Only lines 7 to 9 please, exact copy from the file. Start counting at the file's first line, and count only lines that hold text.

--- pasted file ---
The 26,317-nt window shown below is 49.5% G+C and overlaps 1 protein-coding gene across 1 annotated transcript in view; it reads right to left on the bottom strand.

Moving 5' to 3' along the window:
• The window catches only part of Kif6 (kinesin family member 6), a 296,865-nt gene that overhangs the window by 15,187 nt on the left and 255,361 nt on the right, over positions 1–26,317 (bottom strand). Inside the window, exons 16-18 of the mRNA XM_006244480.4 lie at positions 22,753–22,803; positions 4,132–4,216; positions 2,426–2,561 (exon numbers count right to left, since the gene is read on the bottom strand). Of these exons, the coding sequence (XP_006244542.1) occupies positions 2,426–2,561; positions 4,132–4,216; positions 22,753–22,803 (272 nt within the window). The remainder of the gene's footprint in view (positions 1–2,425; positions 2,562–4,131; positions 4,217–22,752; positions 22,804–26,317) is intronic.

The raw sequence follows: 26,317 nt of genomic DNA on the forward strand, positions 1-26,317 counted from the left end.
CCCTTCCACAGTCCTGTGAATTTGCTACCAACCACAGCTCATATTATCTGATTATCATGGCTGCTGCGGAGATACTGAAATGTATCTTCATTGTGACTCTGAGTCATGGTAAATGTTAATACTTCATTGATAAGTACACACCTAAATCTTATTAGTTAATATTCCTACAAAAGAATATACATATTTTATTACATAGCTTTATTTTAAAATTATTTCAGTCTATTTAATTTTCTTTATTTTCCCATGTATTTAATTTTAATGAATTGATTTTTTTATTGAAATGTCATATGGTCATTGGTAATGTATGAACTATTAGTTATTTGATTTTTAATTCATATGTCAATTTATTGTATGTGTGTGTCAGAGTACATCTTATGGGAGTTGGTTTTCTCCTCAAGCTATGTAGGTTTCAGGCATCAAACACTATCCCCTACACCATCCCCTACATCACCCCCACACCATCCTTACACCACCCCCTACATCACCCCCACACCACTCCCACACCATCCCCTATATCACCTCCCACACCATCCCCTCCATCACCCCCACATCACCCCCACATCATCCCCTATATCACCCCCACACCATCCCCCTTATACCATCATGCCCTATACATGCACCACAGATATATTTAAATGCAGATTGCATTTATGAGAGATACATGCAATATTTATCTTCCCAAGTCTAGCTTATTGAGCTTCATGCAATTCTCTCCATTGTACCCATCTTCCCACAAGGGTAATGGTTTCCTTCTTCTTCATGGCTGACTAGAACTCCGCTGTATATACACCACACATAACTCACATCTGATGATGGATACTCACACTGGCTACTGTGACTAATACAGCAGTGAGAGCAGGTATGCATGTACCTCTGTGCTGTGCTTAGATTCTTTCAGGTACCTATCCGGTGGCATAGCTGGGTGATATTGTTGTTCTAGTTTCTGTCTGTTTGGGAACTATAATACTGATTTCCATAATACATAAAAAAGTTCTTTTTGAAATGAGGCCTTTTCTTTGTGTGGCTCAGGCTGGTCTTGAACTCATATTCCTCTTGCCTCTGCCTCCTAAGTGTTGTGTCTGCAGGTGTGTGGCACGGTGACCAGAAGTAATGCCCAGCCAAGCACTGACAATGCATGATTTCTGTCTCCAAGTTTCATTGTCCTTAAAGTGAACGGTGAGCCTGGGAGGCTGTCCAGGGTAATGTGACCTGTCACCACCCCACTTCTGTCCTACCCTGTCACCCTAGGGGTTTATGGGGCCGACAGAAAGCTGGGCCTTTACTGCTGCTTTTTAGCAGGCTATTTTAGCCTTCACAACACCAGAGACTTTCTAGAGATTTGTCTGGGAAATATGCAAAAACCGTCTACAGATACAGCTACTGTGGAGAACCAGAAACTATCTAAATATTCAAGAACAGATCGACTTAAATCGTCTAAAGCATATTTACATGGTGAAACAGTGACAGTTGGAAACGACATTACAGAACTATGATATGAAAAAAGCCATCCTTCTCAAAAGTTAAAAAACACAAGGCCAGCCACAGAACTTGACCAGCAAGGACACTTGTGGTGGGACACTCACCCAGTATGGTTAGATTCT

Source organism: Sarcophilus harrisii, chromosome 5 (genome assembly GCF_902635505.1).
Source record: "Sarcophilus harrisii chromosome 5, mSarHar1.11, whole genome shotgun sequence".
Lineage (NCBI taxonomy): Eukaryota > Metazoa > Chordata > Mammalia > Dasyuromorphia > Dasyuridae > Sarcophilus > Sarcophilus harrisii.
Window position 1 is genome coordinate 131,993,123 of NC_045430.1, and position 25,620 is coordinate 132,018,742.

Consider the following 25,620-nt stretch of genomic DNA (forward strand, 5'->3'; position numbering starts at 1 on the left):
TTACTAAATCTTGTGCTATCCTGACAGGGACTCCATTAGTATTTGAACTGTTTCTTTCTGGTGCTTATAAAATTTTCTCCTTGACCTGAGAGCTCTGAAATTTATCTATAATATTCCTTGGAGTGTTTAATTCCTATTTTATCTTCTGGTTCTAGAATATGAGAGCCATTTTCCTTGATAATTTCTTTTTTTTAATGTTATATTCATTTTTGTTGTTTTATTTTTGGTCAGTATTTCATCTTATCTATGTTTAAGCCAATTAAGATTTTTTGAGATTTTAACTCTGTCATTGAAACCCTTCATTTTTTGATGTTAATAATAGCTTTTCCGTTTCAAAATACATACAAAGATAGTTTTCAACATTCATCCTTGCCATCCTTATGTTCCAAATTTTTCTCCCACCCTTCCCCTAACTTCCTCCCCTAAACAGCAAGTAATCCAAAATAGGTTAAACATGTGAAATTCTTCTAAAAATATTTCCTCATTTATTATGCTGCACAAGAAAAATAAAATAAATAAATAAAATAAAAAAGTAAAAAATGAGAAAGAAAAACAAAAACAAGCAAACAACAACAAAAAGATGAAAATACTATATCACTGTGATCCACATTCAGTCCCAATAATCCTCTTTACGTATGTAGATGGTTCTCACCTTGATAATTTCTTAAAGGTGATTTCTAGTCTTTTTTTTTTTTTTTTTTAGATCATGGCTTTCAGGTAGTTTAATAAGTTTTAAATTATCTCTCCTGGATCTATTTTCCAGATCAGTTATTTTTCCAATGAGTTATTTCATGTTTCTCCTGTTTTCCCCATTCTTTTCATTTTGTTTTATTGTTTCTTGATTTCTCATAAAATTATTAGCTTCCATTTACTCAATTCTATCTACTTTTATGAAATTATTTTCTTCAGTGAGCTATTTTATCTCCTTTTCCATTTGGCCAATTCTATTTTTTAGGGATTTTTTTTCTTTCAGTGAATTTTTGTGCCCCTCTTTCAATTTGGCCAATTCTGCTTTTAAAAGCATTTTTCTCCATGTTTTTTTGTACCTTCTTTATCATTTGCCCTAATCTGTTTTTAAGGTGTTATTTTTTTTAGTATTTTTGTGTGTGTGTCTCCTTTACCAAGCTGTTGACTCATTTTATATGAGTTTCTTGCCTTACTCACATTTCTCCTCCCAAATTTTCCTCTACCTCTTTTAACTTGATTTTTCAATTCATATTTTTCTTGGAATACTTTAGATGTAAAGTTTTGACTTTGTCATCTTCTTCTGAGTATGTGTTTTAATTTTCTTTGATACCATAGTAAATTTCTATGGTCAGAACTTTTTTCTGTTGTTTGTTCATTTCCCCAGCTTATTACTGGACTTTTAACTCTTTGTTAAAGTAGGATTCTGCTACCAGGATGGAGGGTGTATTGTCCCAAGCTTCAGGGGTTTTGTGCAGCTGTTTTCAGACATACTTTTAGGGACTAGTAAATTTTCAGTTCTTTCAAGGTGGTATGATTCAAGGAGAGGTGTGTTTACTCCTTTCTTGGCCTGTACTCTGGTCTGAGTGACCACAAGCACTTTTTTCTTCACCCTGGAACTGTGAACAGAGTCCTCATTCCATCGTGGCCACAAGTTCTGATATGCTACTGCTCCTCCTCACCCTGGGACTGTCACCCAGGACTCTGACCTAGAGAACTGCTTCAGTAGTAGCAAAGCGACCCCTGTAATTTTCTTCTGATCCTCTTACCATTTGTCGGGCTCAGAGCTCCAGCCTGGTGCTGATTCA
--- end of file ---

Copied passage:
Source record: "Sarcophilus harrisii chromosome 5, mSarHar1.11, whole genome shotgun sequence".
Lineage (NCBI taxonomy): Eukaryota > Metazoa > Chordata > Mammalia > Dasyuromorphia > Dasyuridae > Sarcophilus > Sarcophilus harrisii.
Window position 1 is genome coordinate 131,993,123 of NC_045430.1, and position 25,620 is coordinate 132,018,742.